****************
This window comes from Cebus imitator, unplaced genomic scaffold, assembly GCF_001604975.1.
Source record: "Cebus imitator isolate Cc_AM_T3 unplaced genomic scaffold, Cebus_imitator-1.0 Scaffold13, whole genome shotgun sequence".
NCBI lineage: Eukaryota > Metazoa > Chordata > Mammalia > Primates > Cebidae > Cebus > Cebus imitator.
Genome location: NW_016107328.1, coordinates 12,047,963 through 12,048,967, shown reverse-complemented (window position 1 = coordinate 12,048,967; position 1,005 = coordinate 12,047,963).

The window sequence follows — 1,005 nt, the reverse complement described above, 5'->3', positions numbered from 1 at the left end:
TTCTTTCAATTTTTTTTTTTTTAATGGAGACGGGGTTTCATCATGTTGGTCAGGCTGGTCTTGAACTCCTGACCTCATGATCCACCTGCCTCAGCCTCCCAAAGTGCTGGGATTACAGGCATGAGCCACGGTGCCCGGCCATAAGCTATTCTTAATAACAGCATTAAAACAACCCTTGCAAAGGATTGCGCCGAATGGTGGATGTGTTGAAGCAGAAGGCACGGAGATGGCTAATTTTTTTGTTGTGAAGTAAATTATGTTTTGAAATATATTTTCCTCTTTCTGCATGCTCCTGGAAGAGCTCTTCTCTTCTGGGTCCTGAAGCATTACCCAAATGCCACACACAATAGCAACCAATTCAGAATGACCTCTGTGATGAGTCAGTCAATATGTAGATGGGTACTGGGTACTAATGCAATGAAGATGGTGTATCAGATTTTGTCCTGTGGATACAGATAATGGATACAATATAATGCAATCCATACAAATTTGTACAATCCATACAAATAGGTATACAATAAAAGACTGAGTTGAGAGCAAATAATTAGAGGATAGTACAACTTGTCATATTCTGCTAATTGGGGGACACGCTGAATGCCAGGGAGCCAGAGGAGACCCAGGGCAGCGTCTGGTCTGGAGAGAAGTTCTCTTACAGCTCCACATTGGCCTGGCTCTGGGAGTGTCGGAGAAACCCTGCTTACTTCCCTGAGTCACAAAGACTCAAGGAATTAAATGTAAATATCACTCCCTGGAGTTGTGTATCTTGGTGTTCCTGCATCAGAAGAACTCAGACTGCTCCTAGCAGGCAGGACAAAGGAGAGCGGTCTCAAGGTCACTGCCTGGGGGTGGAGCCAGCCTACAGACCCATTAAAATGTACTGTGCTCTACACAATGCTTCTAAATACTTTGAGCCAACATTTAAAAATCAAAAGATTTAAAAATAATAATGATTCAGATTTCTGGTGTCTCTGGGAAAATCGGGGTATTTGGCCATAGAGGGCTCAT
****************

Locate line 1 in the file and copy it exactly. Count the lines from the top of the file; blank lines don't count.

This window comes from Cebus imitator, unplaced genomic scaffold, assembly GCF_001604975.1.